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This eBook from the Gutenberg Project consists of approximately 204 pages of information about Far Off.

Besides the floating houses, there are numerous boats in the river, and some so small that a child can row them.  There are so many that they often come against each other, and are overset.  A traveller once passed by a boat where a little girl of seven was rowing, and by accident his boat overset hers.  The child fell out of her boat, and her paddle out of her hand; yet she was not the least frightened, only surprised; and after looking about for a moment, she burst out a laughing, and was soon seen swimming behind her boat (still upside down), with her paddle in her hand.  These little laughing rowers are too giddy to like learning, and they are not at all willing to come to the missionaries’ schools; but some poor children, redeemed from slavery, are glad to be there, and have been taught about Christ in these schools.

MALACCA.

This is a peninsula, or almost an island, for there is water almost all round it.  In shape it is something like a dog’s leg, even as Italy is like a man’s leg.

The weather in Malacca is much pleasanter than in most parts of India, because the sea-breezes make the air fresh.  There is no rainy season, as in most hot countries, but a shower cools the air almost every day.  The country, too, is beautiful, for there are mountains, and forests, and streams.

Yet it is a dangerous country to live in, for the people are very treacherous.  There are many pirates among them.  What are pirates?  Robbers by sea.  If they see a small vessel, in a moment the pirates in their ships try to overtake it, seize it, take the crew prisoners, and sell them for slaves.  The governors of the land do not punish the pirates; far from punishing them, they share in the gains.  That is a wicked land indeed, where the governors encourage the people in their sins.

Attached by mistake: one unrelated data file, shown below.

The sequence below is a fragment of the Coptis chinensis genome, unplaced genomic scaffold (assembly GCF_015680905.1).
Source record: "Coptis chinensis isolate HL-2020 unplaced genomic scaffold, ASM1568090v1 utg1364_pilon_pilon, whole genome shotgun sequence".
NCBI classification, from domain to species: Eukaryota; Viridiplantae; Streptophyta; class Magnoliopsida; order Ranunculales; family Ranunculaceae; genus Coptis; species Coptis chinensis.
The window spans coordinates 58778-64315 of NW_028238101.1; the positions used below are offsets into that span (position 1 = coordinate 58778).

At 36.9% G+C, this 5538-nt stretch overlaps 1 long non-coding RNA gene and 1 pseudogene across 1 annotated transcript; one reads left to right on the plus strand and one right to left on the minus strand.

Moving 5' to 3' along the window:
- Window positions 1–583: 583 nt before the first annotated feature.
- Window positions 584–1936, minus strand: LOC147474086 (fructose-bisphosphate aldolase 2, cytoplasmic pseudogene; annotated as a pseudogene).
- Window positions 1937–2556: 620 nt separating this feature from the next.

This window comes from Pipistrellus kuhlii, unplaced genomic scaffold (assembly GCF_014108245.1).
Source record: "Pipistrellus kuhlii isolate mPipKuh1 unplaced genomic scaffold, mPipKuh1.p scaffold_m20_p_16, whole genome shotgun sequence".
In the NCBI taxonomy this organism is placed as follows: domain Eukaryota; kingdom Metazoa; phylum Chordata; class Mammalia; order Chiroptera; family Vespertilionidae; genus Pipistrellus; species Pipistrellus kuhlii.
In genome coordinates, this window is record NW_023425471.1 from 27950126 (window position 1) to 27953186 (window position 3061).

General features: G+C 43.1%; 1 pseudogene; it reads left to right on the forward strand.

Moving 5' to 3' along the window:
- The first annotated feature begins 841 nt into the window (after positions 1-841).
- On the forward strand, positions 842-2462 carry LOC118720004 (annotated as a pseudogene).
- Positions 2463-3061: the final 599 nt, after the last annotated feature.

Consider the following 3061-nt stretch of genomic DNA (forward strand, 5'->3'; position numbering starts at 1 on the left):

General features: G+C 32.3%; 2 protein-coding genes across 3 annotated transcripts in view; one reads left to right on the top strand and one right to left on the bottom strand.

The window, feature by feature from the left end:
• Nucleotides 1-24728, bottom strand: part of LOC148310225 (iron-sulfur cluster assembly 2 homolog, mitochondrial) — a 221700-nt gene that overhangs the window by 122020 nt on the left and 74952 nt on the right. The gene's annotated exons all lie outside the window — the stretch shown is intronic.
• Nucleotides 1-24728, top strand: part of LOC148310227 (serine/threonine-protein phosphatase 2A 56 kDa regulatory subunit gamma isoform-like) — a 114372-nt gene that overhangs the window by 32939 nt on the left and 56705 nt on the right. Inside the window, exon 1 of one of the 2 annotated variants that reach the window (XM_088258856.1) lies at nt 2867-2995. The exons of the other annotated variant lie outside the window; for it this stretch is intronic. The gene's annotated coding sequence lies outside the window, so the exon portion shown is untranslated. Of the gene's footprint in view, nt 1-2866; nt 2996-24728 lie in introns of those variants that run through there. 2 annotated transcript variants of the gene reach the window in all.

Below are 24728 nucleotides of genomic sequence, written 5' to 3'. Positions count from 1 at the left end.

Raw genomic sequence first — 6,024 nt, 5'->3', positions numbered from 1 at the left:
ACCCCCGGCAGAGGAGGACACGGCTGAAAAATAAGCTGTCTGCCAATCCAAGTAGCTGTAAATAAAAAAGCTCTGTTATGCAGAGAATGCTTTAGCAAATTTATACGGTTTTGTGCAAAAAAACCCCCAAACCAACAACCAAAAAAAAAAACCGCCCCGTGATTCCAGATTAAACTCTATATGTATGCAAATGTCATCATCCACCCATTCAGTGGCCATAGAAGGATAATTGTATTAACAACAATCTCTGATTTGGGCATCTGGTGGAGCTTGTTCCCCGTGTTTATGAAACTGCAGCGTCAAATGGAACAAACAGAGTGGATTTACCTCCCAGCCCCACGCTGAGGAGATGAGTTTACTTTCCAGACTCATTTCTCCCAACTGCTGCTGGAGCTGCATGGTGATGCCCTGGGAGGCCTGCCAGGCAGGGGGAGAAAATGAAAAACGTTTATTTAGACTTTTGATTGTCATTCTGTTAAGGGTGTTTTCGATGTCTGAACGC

Malacca has no king of her own; the land belongs to Siam, except a very small part.  The inhabitants are called Malays.  They are not like the Siamese in character; for instead of being cowardly, they are fierce.  Neither have they the same religion, for instead of being Buddhists, they are Mahomedans.  Yet they know very little about the Koran, or its laws.  One command, however, they have learned, which is—­to hate infidels.  They count all who do not believe in Mahomet to be infidels, and they say that it is right to hunt them.  They are proud of taking Christian vessels, and of selling Christians as slaves.

There are some valuable plants in Malacca.  There is one which has a seed called “pepper.”  There is a tree which has in the stem a pith called sago.  Who collects the pepper and the sago?  There are mines of tin.  Who digs up the tin?  The idle Malays will not take so much trouble, so the industrious Chinese labor instead.  The Chinese come over by thousands to get rich in Malacca.  As there is not room for them in their own country, they are glad to settle in other countries.  But though the Chinese set an example of industry, they do not set an example of goodness; for they gamble, and so lose their money, they smoke opium, and so lose their health, and they commit many kinds of wickedness by which they lose their souls.

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